Slow Fish 2017 sees the participation of delegates from numerous countries: Australia, the Democratic Republic of the Congo, Denmark, Ecuador, France, Ireland, Italy, Japan, Morocco, the Netherlands, Russia, Senegal, South Korea, Spain, Sweden, Tunisia, Uganda and the United States.
Members of the international Slow Fish network are indeed the protagonists of this event: fishing communities, biologists, chefs, consumers and experts. They all take part in this journey across seas, oceans and freshwater to understand the complexity of the aquatic world and improve the management of the sea’s resources.
The theme of this year’s event is: We are the Net. We are all part of a living, interconnected system, and we act upon it when we buy seafood products. The Slow Fish network wants to call our attention to the urgent need for fishing methods that operate in harmony with the delicate ties of the net. The net here is not just a fishing tool, but a web of relations: water, soil, microorganisms, fish, fishermen and consumers.
Along the seafront at the Porto Antico, the Slow Fish Marketplace exhibits fresh fish, preserves, salts, spices, extra-virgin olive oil and much more. Here visitors can meet the producers and fishermen behind the Slow Food Presidia products from the sea. Among them are the Mediterranean Prud’homies and the Natural Breton Oyster Presidia from France; the small-scale fishermen from the Orbetello Lagoon Presidium in Italy, who produce bottarga di cefalo (a traditional preserve of salted mullet eggs), breed sea bass and sea bream to preserve stocks; and the Wadden Sea traditional fishers Presidium from the Netherlands – the last to practice fixed fishing rather than mobile, working with a limited number of marine species.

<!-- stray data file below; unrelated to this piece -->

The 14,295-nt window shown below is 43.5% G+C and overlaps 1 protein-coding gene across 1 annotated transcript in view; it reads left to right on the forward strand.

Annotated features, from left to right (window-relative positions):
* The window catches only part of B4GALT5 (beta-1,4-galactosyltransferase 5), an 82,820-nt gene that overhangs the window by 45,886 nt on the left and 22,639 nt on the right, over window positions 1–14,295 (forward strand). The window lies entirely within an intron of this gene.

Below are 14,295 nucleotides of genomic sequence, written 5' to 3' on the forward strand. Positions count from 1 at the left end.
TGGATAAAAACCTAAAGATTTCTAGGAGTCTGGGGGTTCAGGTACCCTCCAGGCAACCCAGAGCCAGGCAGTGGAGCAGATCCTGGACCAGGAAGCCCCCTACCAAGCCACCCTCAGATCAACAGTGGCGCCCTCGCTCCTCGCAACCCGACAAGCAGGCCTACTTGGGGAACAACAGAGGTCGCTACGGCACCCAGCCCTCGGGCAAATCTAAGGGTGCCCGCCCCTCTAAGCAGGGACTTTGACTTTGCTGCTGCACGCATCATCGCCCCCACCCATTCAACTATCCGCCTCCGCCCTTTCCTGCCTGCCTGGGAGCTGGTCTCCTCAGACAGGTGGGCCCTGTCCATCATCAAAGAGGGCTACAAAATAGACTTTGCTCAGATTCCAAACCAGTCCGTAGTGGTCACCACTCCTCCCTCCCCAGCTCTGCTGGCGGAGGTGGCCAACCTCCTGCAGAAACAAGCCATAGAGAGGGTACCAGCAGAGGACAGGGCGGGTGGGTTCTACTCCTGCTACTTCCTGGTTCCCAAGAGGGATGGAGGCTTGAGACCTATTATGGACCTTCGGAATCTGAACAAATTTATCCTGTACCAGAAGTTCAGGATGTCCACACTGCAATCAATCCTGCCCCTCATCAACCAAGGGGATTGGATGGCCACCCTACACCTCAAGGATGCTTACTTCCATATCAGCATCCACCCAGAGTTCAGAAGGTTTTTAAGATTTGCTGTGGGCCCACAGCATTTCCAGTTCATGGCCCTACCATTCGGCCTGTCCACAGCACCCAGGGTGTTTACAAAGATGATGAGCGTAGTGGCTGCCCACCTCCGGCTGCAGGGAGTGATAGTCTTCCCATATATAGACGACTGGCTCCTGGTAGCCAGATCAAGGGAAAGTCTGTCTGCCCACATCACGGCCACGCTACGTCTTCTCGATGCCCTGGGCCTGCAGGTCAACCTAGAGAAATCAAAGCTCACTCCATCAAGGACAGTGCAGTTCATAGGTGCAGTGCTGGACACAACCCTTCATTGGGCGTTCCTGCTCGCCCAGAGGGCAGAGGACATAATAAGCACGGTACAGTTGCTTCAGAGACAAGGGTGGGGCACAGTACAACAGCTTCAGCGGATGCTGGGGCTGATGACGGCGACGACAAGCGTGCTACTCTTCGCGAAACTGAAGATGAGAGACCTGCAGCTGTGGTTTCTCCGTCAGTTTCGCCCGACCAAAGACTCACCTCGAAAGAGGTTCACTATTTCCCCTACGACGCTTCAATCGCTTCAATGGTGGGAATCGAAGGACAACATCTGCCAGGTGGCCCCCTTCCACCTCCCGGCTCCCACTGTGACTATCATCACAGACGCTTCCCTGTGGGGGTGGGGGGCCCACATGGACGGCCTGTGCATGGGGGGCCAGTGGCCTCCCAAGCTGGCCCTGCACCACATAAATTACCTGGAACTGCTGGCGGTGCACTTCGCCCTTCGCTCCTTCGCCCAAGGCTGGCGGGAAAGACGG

There will also be several Terra Madre food communities working with fish, seafood and its derivatives: the mangrove fishermen of Muisne from Ecuador, who are developing a project to repopulate marine fauna, shellfish and crustaceans and at the same time protecting mangrove forests; a cook from the Aglou artisan fishers in Morocco; a representative of the Tarja community of native Itelmen from Kamchatka (Russia) which has long dedicated itself to fishing and selling wild salmon; a group of artisanal fishers from the Kerkennah island (Tunisia) who use the charfia to catch fish, a kind of fixed maze constructed from 4,000 date palm leaves; and the Nkombwe fishermen from the northern shores of Lake Victoria in Uganda.
At the Slow Fish Marketplace the public can enjoy the freshness of the ingredients through 18 Fish-à-Porter events: a kitchen in which artisans and chefs organize tastings along with marine biologists and fishers.
The event program also includes conferences on human and environmental health, the wide panorama of virtuous seafood, the protection of biodiversity, food waste reduction and migration issues; Dinner Dates with stars of Italian and international cuisine; and Slow Path guided tours to discover good fishing practices, sea stories and engaging characters across the event.
Visitors have the chance to discover tasty specialties in the Street Food and food trucks area and enjoy a selection of artisanal beers. In the afternoons and evenings, the Enoteca – with 300 wines selected by the Wine Bank – hosts Temporary Tastings. In the Chefs’ Alliance Kitchen 15 Italian and foreign chefs will be taking turns to cook using products that respect the environment and animal welfare. In the Mixology area, the public can learn the stories behind cocktails, their ingredients and how to make them, guided by experienced bartenders. The Pizza Point offers fish themed pizzas prepared by the country’s finest pizzaioli, and the Shrimp Spot serves red and pink Sanremo shrimps, either raw or cooked.